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Buddhadharma : Summer 2018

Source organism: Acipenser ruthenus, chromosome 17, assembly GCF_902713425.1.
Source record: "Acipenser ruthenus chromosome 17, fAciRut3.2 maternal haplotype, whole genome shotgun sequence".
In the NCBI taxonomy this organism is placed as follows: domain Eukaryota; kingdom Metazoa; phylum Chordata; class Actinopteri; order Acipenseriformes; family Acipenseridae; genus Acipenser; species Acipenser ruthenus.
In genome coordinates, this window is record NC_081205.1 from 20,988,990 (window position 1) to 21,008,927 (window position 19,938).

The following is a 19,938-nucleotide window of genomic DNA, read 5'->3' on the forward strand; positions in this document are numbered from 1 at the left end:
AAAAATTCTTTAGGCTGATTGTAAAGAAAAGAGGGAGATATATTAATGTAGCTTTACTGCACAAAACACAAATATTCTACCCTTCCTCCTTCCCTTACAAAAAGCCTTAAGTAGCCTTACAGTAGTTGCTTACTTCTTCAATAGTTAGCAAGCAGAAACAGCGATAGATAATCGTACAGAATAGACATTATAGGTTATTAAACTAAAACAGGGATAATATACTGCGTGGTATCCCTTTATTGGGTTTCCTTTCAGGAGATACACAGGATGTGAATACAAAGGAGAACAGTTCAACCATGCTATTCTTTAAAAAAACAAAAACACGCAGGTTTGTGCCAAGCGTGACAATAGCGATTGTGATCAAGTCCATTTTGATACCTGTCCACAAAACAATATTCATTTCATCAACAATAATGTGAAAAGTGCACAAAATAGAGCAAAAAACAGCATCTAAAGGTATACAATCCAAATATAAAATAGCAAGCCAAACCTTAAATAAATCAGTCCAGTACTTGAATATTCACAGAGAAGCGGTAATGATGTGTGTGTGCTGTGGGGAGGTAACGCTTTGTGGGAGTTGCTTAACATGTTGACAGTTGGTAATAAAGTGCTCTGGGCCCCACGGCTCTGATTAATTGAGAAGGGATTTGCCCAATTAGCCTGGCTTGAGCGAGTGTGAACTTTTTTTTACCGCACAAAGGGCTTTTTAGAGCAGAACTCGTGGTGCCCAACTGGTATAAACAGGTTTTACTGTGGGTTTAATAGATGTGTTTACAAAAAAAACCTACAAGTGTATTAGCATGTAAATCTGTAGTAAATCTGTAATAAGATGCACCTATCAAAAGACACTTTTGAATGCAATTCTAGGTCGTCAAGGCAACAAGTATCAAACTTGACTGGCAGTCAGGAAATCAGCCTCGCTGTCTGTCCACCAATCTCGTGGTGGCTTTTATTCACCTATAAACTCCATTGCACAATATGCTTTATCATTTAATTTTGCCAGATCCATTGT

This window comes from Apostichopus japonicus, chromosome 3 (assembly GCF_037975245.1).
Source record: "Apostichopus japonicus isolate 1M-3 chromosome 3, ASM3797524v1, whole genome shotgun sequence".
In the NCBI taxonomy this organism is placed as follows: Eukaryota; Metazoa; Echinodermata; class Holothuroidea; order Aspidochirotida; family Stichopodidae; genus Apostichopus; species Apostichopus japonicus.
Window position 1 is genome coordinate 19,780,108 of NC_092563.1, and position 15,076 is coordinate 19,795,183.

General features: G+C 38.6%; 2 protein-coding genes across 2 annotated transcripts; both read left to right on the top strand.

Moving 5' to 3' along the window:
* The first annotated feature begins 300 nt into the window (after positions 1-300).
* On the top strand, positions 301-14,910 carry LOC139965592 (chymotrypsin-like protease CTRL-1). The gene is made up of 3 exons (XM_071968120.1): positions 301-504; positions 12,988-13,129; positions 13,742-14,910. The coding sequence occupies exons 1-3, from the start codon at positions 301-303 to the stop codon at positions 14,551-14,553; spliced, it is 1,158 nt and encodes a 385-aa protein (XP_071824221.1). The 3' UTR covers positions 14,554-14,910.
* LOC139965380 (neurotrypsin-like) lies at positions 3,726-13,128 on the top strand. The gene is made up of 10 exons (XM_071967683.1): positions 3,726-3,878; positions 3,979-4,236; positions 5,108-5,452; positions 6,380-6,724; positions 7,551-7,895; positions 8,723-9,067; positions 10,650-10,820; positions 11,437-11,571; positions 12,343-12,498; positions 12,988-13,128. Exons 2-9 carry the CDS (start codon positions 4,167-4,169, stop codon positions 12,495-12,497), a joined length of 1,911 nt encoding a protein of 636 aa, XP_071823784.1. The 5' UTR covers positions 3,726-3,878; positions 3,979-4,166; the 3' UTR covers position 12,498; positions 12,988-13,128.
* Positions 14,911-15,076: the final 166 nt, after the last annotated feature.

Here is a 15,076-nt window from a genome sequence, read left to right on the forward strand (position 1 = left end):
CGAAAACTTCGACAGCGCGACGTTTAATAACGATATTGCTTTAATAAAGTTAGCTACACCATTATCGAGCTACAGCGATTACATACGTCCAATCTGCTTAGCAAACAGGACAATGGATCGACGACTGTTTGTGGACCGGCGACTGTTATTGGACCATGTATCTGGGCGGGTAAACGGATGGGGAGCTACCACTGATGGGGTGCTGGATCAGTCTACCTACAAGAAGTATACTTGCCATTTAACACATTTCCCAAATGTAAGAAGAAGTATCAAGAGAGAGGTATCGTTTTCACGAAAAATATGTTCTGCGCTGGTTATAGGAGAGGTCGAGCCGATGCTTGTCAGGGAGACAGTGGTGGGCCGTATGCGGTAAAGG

JIRYU RUTSCHMAN-BYLER 29 Zhiyi describes how, as we settle into the counting, the breath will grow smoother and more subtle, as will the effort of attention. As the breath and the mental effort quiet down, there may emerge a sense that the counting is not really helping anymore. It is no longer supporting our deepening concentration—it has actually become rather loud in our head, more a distraction than anything. What’s all that inward shouting about numbers? Can’t we just sit here awhile, alone with the breath? As Zhiyi puts it, at this point “one’s state of mind is such that one does not wish to engage in counting.” It can’t be emphasized enough that this “not wishing to engage in counting” is not the same as just giving up on the practice. It isn’t that we’re bored counting, or that we never really committed to it in the first place and are fishing around for something else to do. Sloughing off one practice and sliding into another (or out of prac- tice entirely) is, as often as not, simple laziness, forgetting or bailing on the practice that we sat down intending to do. Honoring the trajectory is altogether different—we are letting go of the counting in order to follow the path toward further subtlety. There can be some effort here, some hand in letting loose or relin- quishing the heavier effort, but ideally this process is utterly natu- ral, effortless. We just naturally turn away from the counting and toward the quieter practice of following. Counting drops away like an autumn leaf. At this point, we don’t add anything new to our meditation. The counting has fallen away, but the attention on the breath is still there. It’s the same practice, just with no number. In modern Zen, this sec- ond gate, “following,” is understood as the second phase of medita- tion practice: what Zhiyi describes as “relying single-mindedly on following the coming in and going out of the breath.” I sometimes think of this practice as a form of counting, but just counting to one. Our full attention is on this one breath. We don’t Deep, direct, and sincere inquiry dislodges some of the staleness or stickiness or passivity that can occur in breath practice. It invites us into wonder, even awe.